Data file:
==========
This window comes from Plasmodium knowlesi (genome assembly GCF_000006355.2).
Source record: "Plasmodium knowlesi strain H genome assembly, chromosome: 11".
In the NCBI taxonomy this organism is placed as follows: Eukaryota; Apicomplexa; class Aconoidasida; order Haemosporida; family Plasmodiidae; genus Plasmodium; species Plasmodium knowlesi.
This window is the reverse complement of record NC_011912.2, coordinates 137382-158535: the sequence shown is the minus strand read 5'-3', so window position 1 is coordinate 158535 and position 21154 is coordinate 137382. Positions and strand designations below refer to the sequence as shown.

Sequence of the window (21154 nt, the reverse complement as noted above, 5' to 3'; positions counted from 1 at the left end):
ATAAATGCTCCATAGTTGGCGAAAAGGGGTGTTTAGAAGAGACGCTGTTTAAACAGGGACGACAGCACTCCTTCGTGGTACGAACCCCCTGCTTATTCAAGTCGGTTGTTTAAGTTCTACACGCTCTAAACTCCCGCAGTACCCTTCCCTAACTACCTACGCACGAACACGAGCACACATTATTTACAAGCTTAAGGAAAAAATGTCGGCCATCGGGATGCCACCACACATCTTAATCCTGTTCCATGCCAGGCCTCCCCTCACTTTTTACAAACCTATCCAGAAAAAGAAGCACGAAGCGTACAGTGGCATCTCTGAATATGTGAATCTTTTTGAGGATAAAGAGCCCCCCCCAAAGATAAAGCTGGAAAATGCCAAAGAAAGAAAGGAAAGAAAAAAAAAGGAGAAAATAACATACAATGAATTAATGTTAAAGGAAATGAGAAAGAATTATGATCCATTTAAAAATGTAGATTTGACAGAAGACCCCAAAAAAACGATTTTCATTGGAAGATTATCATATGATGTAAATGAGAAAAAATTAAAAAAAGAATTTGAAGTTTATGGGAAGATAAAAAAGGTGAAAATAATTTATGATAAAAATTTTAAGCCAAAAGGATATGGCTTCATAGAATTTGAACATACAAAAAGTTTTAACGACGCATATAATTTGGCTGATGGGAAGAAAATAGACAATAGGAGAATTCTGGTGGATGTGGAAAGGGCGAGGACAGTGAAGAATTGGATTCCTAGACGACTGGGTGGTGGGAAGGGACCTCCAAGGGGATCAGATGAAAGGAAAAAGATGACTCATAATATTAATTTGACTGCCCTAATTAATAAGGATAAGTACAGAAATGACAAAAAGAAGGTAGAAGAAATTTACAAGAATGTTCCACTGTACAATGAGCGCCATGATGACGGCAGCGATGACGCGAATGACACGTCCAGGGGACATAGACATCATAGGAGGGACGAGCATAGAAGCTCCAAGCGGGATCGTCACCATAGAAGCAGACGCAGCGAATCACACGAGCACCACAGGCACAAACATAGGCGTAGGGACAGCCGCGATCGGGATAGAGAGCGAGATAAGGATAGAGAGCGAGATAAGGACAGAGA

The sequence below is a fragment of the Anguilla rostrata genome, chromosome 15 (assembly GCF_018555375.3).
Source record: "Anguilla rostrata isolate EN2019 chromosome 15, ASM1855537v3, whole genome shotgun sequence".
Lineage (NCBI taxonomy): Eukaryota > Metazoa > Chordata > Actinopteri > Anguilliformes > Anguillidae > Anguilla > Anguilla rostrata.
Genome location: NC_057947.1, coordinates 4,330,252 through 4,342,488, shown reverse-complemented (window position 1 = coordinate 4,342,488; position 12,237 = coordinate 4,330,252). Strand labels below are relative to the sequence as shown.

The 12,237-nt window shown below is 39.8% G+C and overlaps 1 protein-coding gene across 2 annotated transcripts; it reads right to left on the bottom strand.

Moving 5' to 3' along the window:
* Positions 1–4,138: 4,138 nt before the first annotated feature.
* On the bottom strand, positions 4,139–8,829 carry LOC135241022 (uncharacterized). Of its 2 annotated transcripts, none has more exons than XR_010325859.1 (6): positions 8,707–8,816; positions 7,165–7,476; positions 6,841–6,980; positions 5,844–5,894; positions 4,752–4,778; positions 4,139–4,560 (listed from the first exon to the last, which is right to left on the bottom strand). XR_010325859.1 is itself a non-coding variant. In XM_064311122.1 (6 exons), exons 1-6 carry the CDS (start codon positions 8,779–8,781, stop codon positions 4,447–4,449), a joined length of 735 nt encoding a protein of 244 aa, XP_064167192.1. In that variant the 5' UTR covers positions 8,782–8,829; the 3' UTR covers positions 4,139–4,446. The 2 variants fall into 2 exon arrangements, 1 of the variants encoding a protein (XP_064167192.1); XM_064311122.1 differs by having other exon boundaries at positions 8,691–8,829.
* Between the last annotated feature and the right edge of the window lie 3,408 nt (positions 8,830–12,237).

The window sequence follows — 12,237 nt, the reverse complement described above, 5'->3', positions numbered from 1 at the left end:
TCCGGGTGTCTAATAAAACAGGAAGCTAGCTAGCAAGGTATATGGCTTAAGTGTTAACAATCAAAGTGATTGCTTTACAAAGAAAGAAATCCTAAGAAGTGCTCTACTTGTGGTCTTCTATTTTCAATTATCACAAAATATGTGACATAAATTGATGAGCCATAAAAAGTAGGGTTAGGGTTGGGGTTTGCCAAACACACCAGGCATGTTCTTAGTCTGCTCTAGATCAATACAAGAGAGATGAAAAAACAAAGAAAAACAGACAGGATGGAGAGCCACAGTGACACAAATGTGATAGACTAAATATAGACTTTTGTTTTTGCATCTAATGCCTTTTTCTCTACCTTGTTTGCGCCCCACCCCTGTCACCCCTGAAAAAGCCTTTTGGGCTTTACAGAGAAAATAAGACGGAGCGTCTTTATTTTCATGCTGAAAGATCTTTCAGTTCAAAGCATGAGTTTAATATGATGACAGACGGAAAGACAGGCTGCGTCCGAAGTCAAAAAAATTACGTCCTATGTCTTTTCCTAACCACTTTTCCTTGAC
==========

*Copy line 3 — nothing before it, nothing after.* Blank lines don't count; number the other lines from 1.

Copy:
In the NCBI taxonomy this organism is placed as follows: Eukaryota; Apicomplexa; class Aconoidasida; order Haemosporida; family Plasmodiidae; genus Plasmodium; species Plasmodium knowlesi.